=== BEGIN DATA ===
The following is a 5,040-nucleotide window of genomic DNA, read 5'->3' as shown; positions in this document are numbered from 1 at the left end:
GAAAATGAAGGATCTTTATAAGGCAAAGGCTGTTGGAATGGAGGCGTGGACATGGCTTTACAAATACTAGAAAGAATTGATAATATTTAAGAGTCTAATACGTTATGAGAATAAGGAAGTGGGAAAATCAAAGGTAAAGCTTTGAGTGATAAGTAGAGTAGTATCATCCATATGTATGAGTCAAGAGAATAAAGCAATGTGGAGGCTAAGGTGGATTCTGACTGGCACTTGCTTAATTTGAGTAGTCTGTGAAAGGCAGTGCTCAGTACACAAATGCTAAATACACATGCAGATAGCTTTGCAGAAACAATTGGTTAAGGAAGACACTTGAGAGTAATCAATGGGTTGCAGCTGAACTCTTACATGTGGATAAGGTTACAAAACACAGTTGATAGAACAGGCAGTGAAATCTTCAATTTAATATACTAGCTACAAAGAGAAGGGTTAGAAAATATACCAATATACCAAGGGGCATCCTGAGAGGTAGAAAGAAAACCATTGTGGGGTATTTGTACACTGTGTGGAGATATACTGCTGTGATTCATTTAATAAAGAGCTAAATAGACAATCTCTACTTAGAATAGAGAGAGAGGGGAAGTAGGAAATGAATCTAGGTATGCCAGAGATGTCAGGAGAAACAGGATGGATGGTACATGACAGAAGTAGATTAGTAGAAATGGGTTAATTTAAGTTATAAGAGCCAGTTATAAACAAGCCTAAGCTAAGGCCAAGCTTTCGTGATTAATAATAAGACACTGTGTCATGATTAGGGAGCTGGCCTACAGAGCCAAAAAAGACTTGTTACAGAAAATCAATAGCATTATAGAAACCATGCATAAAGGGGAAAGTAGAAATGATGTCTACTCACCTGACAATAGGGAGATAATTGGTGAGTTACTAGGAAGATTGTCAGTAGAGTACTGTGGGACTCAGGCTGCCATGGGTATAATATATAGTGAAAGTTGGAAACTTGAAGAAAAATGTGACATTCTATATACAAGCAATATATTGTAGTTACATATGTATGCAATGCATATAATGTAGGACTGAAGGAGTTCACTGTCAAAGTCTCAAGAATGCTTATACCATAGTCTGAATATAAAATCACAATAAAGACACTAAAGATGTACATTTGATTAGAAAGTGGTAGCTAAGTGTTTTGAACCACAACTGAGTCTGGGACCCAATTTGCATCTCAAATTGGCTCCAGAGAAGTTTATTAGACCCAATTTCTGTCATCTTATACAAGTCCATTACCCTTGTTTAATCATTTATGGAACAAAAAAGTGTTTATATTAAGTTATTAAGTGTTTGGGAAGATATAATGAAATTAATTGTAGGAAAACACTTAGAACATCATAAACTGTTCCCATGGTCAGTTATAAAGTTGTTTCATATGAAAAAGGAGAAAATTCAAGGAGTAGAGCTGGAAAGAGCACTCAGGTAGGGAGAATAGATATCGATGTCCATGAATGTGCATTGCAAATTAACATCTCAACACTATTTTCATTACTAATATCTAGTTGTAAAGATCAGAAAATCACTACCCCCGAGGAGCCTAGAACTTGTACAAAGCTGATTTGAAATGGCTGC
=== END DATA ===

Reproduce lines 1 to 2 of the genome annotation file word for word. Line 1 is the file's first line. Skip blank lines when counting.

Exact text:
The following is a 5,040-nucleotide window of genomic DNA, read 5'->3' as shown; positions in this document are numbered from 1 at the left end:
GAAAATGAAGGATCTTTATAAGGCAAAGGCTGTTGGAATGGAGGCGTGGACATGGCTTTACAAATACTAGAAAGAATTGATAATATTTAAGAGTCTAATACGTTATGAGAATAAGGAAGTGGGAAAATCAAAGGTAAAGCTTTGAGTGATAAGTAGAGTAGTATCATCCATATGTATGAGTCAAGAGAATAAAGCAATGTGGAGGCTAAGGTGGATTCTGACTGGCACTTGCTTAATTTGAGTAGTCTGTGAAAGGCAGTGCTCAGTACACAAATGCTAAATACACATGCAGATAGCTTTGCAGAAACAATTGGTTAAGGAAGACACTTGAGAGTAATCAATGGGTTGCAGCTGAACTCTTACATGTGGATAAGGTTACAAAACACAGTTGATAGAACAGGCAGTGAAATCTTCAATTTAATATACTAGCTACAAAGAGAAGGGTTAGAAAATATACCAATATACCAAGGGGCATCCTGAGAGGTAGAAAGAAAACCATTGTGGGGTATTTGTACACTGTGTGGAGATATACTGCTGTGATTCATTTAATAAAGAGCTAAATAGACAATCTCTACTTAGAATAGAGAGAGAGGGGAAGTAGGAAATGAATCTAGGTATGCCAGAGATGTCAGGAGAAACAGGATGGATGGTACATGACAGAAGTAGATTAGTAGAAATGGGTTAATTTAAGTTATAAGAGCCAGTTATAAACAAGCCTAAGCTAAGGCCAAGCTTTCGTGATTAATAATAAGACACTGTGTCATGATTAGGGAGCTGGCCTACAGAGCCAAAAAAGACTTGTTACAGAAAATCAATAGCATTATAGAAACCATGCATAAAGGGGAAAGTAGAAATGATGTCTACTCACCTGACAATAGGGAGATAATTGGTGAGTTACTAGGAAGATTGTCAGTAGAGTACTGTGGGACTCAGGCTGCCATGGGTATAATATATAGTGAAAGTTGGAAACTTGAAGAAAAATGTGACATTCTATATACAAGCAATATATTGTAGTTACATATGTATGCAATGCATATAATGTAGGACTGAAGGAGTTCACTGTCAAAGTCTCAAGAATGCTTATACCATAGTCTGAATATAAAATCACAATAAAGACACTAAAGATGTACATTTGATTAGAAAGTGGTAGCTAAGTGTTTTGAACCACAACTGAGTCTGGGACCCAATTTGCATCTCAAATTGGCTCCAGAGAAGTTTATTAGACCCAATTTCTGTCATCTTATACAAGTCCATTACCCTTGTTTAATCATTTATGGAACAAAAAAGTGTTTATATTAAGTTATTAAGTGTTTGGGAAGATATAATGAAATTAATTGTAGGAAAACACTTAGAACATCATAAACTGTTCCCATGGTCAGTTATAAAGTTGTTTCATATGAAAAAGGAGAAAATTCAAGGAGTAGAGCTGGAAAGAGCACTCAGGTAGGGAGAATAGATATCGATGTCCATGAATGTGCATTGCAAATTAACATCTCAACACTATTTTCATTACTAATATCTAGTTGTAAAGATCAGAAAATCACTACCCCCGAGGAGCCTAGAACTTGTACAAAGCTGATTTGAAATGGCTGC